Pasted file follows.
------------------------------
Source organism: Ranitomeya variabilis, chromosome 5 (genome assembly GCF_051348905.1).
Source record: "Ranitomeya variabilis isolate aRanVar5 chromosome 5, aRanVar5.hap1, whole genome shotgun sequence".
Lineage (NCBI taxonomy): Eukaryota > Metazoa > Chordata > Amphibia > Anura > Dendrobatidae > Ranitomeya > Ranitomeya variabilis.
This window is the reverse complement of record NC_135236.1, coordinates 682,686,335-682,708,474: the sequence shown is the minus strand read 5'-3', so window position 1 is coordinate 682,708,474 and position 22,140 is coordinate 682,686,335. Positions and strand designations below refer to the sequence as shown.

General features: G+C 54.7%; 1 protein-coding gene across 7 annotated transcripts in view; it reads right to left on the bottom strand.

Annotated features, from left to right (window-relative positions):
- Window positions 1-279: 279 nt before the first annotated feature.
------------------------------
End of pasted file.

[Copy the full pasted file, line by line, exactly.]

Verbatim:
Source organism: Ranitomeya variabilis, chromosome 5 (genome assembly GCF_051348905.1).
Source record: "Ranitomeya variabilis isolate aRanVar5 chromosome 5, aRanVar5.hap1, whole genome shotgun sequence".
Lineage (NCBI taxonomy): Eukaryota > Metazoa > Chordata > Amphibia > Anura > Dendrobatidae > Ranitomeya > Ranitomeya variabilis.
This window is the reverse complement of record NC_135236.1, coordinates 682,686,335-682,708,474: the sequence shown is the minus strand read 5'-3', so window position 1 is coordinate 682,708,474 and position 22,140 is coordinate 682,686,335. Positions and strand designations below refer to the sequence as shown.

General features: G+C 54.7%; 1 protein-coding gene across 7 annotated transcripts in view; it reads right to left on the bottom strand.

Annotated features, from left to right (window-relative positions):
- Window positions 1-279: 279 nt before the first annotated feature.